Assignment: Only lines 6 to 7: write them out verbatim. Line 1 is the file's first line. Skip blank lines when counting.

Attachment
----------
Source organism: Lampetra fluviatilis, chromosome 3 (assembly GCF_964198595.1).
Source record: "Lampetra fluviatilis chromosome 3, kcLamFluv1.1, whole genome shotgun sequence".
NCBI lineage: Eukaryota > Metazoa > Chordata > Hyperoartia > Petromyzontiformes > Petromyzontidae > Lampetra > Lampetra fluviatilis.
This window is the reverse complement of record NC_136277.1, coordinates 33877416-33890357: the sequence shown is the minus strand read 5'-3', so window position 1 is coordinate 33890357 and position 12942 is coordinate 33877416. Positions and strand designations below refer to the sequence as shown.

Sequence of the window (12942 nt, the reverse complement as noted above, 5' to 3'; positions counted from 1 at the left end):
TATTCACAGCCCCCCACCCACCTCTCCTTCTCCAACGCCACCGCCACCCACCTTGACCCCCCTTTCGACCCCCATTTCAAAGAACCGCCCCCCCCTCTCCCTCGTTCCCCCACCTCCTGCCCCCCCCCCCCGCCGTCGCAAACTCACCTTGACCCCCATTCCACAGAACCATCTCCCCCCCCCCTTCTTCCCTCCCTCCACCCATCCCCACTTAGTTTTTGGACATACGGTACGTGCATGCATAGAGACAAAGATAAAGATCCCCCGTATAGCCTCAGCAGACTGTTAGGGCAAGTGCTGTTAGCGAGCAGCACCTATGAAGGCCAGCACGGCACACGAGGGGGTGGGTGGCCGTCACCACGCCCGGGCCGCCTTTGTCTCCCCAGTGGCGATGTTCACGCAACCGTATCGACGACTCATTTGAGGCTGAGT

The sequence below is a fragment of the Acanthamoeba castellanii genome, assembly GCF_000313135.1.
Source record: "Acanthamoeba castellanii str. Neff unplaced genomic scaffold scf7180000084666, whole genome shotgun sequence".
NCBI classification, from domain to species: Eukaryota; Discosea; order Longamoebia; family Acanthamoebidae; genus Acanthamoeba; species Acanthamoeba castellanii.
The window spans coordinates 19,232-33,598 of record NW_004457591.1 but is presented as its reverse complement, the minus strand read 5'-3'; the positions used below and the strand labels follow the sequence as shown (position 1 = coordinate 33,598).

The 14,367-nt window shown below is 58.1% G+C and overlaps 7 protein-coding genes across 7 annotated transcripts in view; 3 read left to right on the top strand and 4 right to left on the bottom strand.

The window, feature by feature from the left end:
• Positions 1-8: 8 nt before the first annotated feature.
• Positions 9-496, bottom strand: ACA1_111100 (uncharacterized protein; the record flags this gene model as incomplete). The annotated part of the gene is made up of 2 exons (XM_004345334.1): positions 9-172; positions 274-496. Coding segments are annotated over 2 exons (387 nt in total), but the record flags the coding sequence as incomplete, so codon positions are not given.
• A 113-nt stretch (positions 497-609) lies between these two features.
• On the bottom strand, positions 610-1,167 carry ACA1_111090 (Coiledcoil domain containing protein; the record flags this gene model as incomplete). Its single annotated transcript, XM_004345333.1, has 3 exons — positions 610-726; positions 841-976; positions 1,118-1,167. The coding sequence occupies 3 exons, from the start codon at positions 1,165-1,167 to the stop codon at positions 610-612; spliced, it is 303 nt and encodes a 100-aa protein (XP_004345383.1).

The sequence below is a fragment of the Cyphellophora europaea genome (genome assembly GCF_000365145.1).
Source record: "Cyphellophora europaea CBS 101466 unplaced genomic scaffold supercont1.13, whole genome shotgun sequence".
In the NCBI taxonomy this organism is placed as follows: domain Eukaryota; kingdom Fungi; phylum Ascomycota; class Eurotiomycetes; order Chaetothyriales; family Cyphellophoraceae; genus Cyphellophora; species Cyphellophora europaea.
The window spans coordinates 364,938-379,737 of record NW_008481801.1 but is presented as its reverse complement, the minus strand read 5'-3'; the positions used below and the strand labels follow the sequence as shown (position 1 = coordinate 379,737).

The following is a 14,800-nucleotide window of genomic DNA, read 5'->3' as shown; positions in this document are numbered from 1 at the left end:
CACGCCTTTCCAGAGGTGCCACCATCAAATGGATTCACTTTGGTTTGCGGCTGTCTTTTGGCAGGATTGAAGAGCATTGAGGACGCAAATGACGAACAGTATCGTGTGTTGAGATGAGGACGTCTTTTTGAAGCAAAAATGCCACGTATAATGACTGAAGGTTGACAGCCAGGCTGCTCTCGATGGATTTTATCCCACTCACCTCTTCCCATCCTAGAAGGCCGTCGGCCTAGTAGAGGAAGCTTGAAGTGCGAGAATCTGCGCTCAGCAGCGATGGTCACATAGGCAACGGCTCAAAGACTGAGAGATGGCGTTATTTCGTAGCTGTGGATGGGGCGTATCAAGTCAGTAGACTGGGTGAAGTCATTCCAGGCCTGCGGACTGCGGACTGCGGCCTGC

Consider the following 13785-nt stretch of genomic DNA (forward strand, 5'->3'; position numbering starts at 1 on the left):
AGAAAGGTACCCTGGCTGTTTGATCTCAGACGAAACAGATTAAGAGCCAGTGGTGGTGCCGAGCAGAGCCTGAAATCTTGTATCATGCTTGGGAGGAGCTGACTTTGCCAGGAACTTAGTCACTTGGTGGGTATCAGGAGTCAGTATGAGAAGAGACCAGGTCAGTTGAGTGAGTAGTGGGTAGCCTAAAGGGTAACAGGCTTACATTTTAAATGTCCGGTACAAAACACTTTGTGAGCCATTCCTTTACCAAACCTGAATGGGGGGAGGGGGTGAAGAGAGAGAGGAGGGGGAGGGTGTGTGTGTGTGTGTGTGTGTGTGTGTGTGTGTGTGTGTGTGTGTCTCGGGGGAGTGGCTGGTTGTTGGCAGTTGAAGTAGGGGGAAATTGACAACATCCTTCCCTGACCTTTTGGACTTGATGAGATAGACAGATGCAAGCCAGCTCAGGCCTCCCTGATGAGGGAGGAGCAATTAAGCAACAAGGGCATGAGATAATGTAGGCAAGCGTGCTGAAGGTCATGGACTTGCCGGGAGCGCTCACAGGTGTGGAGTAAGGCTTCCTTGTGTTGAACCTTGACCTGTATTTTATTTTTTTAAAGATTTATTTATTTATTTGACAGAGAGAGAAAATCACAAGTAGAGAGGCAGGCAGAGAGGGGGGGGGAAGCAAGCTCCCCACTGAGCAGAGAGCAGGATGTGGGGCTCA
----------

TATTCACAGCCCCCCACCCACCTCTCCTTCTCCAACGCCACCGCCACCCACCTTGACCCCCCTTTCGACCCCCATTTCAAAGAACCGCCCCCCCCTCTCCCTCGTTCCCCCACCTCCTGCCCCCCCCCCCCGCCGTCGCAAACTCACCTTGACCCCCATTCCACAGAACCATCTCCCCCCCCCCTTCTTCCCTCCCTCCACCCATCCCCACTTAGTTTTTGGACATACGGTACGTGCATGCATAGAGACAAAGATAAAGATCCCCCGTATAGCCTCAGCAGACTGTTAGGGCAAGTGCTGTTAGCGAGCAGCACCTATGAAGGCCAGCACGGCACACGAGGGGGTGGGTGGCCGTCACCACGCCCGGGCCGCCTTTGTCTCCCCAGTGGCGATGTTCACGCAACCGTATCGACGACTCATTTGAGGCTGAGT

The sequence below is a fragment of the Acanthamoeba castellanii genome, assembly GCF_000313135.1.